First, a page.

It is by now well established that the fact that an action or a consequence was inevitable does not excuse the agent from responsibility for it, so long as the counterfactual intervention which ensures that the act will take place is not actualized. However, in this paper I demonstrate that there is one exception to this principle: when the agent is aware of the counterfactual intervener and the role she would play in some alternative scenario, she might be excused, despite the fact that in the actual scenario she acts, as we say, of her own free will. I illustrate this contention by way of a critique of Fischer and Ravizza's well-known account of responsibility for consequences.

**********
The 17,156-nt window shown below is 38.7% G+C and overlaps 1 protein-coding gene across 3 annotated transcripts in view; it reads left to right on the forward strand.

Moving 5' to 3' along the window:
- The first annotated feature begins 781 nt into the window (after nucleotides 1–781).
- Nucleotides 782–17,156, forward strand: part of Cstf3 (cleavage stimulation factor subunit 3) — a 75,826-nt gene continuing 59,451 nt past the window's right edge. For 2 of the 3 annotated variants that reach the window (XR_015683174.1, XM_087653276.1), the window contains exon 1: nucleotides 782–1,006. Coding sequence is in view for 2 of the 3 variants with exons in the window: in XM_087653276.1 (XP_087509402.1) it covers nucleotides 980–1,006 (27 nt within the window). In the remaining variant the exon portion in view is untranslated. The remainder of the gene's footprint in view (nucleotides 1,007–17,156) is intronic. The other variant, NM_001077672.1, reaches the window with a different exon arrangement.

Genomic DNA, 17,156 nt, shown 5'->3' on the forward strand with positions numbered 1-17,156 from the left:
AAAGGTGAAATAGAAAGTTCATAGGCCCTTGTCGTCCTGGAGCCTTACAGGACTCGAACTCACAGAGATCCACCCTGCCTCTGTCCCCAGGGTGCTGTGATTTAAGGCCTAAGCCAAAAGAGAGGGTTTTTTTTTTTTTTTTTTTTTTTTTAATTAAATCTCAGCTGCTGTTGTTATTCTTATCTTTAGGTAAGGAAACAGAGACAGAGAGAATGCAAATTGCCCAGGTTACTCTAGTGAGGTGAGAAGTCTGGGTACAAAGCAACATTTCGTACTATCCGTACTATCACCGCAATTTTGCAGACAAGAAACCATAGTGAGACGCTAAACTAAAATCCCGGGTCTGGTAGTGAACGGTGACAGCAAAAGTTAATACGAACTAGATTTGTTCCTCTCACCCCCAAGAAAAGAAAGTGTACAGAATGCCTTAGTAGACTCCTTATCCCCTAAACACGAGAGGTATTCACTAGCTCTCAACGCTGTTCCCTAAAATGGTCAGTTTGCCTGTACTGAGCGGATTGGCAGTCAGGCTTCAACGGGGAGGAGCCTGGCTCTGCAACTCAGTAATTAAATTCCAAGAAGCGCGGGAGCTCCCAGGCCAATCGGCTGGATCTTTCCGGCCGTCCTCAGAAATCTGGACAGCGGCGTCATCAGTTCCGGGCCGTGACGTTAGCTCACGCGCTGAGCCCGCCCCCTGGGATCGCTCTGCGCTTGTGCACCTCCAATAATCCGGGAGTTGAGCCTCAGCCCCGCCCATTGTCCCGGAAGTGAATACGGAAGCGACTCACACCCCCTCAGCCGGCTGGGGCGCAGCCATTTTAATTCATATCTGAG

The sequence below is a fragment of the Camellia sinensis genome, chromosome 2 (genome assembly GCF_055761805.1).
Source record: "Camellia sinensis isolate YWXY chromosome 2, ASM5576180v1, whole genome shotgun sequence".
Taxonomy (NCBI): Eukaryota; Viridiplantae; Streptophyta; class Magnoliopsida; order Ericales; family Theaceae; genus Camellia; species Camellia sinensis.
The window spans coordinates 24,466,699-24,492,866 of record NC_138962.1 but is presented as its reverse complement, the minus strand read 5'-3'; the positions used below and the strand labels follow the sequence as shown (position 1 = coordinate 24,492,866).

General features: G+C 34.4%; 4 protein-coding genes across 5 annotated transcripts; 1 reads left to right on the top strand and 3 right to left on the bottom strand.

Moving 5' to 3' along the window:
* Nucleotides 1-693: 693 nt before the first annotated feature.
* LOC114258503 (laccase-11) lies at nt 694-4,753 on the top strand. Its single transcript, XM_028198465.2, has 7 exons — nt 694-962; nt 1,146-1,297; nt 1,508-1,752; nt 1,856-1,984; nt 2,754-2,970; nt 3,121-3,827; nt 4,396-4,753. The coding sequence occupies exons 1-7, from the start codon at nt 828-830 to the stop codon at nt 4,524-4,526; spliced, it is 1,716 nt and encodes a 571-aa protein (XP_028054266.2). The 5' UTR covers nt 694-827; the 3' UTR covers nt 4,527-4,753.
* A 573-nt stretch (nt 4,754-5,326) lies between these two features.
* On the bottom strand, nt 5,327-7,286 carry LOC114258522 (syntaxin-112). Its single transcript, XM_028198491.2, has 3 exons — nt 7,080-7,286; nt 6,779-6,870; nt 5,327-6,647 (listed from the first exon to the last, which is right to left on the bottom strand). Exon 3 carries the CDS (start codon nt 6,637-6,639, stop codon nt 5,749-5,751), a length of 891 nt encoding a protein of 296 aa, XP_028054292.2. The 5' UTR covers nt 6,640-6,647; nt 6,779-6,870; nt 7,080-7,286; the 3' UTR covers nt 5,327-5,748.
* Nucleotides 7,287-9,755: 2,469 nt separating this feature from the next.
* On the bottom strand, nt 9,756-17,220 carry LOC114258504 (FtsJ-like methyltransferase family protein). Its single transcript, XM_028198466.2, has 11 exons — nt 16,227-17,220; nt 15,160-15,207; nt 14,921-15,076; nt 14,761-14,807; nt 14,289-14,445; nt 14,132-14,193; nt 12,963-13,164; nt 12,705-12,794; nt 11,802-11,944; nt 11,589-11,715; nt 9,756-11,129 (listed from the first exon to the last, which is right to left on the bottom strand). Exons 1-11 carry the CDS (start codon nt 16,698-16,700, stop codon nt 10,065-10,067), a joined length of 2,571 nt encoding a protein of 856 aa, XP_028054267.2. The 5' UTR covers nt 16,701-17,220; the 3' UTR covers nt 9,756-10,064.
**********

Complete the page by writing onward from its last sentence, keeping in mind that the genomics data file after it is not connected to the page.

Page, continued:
|Number of pages||10|
|Publication status||Published - 2002|